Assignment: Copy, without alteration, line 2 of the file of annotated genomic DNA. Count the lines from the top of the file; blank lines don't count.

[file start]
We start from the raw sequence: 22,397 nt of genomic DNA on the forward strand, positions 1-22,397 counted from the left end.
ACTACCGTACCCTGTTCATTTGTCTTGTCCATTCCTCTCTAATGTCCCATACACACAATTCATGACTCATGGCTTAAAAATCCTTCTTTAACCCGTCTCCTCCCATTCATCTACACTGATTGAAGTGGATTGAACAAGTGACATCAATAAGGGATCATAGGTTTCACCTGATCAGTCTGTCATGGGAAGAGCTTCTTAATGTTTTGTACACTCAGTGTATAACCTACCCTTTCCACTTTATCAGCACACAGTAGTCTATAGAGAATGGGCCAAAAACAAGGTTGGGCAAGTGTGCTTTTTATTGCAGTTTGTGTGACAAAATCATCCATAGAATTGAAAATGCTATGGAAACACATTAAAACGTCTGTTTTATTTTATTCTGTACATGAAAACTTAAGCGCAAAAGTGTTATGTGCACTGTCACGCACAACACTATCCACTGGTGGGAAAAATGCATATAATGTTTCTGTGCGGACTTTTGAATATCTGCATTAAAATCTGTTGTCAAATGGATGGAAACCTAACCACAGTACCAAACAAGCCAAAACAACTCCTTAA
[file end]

ACTACCGTACCCTGTTCATTTGTCTTGTCCATTCCTCTCTAATGTCCCATACACACAATTCATGACTCATGGCTTAAAAATCCTTCTTTAACCCGTCTCCTCCCATTCATCTACACTGATTGAAGTGGATTGAACAAGTGACATCAATAAGGGATCATAGGTTTCACCTGATCAGTCTGTCATGGGAAGAGCTTCTTAATGTTTTGTACACTCAGTGTATAACCTACCCTTTCCACTTTATCAGCACACAGTAGTCTATAGAGAATGGGCCAAAAACAAGGTTGGGCAAGTGTGCTTTTTATTGCAGTTTGTGTGACAAAATCATCCATAGAATTGAAAATGCTATGGAAACACATTAAAACGTCTGTTTTATTTTATTCTGTACATGAAAACTTAAGCGCAAAAGTGTTATGTGCACTGTCACGCACAACACTATCCACTGGTGGGAAAAATGCATATAATGTTTCTGTGCGGACTTTTGAATATCTGCATTAAAATCTGTTGTCAAATGGATGGAAACCTAACCACAGTACCAAACAAGCCAAAACAACTCCTTAA